In the present embodiment, the spacer 512 comprises four dovetail slots 546 between the leading and trailing sides 524, 522, as shown most clearly in
The spacer 512 comprises a ridge 528, or shelf, extending along a lateral side 526 adjacent to the bottom side 520.
The spacer 512 has three cavities 530 extending through the top and bottom sides 518, 520 to contain bone graft material or to serve as channels for bone growth. Each cavity 530 extends unobstructed through the spacer 512 so as to comprise a patent opening through the spacer 512. The cavities 530 are separated by two central webs 548 and encircled by an annular wall 550.
The spacer 512 has a hole 554 through the wall 550 on the trailing side 522. The hole 554 may be threaded or provided with other connection means, as described previously.
The jacket 514 comprises four dovetail slots 562 between the leading and trailing portions 536, 534, as shown most clearly in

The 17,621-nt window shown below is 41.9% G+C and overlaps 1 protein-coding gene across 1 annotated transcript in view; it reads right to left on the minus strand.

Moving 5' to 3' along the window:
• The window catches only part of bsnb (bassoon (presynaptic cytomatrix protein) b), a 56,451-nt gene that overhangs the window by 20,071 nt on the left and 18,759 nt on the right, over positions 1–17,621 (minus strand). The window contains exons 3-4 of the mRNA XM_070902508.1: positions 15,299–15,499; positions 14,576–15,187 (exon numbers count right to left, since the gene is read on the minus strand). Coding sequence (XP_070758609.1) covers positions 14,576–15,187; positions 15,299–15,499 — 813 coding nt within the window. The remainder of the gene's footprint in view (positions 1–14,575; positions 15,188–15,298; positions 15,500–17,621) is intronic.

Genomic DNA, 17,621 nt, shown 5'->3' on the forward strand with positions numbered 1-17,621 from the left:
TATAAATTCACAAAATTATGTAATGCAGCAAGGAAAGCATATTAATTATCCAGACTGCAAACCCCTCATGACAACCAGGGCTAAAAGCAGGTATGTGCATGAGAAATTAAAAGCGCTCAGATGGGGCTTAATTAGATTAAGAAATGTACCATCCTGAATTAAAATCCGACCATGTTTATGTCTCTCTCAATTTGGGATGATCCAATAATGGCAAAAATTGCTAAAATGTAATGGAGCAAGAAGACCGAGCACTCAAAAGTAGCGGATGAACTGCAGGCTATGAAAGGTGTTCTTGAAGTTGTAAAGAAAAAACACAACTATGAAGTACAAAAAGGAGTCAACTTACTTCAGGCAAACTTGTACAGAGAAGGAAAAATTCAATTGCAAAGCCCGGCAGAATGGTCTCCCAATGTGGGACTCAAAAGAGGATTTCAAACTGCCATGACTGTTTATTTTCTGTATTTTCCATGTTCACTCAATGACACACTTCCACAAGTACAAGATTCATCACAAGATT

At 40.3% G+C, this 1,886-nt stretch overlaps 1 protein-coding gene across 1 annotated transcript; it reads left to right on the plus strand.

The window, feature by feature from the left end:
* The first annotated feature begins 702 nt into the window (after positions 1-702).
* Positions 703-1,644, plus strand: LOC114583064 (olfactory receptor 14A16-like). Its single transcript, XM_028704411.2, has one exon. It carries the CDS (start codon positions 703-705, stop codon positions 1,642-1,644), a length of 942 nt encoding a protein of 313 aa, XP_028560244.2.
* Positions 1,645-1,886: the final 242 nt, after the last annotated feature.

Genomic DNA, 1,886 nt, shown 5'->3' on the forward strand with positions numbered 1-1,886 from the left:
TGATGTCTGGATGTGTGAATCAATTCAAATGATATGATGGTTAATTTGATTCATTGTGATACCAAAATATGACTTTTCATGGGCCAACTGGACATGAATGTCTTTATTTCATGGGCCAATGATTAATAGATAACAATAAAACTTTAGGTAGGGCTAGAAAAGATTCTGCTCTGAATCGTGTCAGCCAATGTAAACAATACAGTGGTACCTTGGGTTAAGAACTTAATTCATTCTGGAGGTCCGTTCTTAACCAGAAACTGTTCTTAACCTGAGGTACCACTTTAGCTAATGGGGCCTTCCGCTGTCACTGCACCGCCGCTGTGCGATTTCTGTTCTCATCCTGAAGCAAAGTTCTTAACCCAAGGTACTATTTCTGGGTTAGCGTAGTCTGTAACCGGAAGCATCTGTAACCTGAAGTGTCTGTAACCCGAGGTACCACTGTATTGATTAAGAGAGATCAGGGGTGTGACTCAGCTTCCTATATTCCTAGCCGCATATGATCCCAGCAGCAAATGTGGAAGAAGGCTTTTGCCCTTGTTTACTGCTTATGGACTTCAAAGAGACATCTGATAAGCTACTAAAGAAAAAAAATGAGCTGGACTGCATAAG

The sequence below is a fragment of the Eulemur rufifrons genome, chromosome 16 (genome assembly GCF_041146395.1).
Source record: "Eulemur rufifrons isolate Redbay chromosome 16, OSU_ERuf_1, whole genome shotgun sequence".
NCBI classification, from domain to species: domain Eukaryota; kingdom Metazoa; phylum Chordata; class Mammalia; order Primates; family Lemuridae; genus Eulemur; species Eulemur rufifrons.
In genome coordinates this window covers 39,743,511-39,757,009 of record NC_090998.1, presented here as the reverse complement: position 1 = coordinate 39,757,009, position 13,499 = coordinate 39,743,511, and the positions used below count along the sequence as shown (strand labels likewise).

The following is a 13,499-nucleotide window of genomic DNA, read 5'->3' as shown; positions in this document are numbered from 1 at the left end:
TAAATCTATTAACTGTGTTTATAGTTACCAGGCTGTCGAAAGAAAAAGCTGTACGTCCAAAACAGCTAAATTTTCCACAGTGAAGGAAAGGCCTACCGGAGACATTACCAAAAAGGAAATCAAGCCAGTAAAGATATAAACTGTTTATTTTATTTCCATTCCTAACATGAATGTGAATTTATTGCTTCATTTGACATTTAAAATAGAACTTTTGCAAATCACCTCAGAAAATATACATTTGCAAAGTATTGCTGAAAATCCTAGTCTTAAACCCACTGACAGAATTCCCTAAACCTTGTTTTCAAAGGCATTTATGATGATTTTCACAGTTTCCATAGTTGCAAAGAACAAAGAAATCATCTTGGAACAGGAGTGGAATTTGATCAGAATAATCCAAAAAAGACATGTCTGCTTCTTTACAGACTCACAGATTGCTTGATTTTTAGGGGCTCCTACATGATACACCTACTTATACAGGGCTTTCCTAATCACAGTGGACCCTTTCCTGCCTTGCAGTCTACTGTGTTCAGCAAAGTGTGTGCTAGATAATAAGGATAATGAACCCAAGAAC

The jacket 514 has a window 540 through the side portions 538. The window 540 extends unobstructed through the jacket 514 so as to comprise a patent opening across the jacket 514.
The jacket 514 has a hole 564 through the wall 532 on the trailing portion 534. The hole 564 may be threaded or provided with other connection means, as described previously
With reference to
The interconnection features on the spacer assembly 544 may be configured in many alternative embodiments. Considering a top side of the spacer assembly 544, there may be one or more interconnection features distributed symmetrically or asymmetrically across the spacer assembly 544. The interconnection features may be oriented parallel to each other, or at an acute angle in one or more planes of reference. Considering the top and bottom sides of the spacer assembly 544, the number of interconnection features may be equal or unequal. It can be appreciated that the number, distribution, and orientation of interconnection features on the spacer assembly 544 will correspond at least in part to the number, distribution, and orientation of anchors 516 present in prosthesis 510.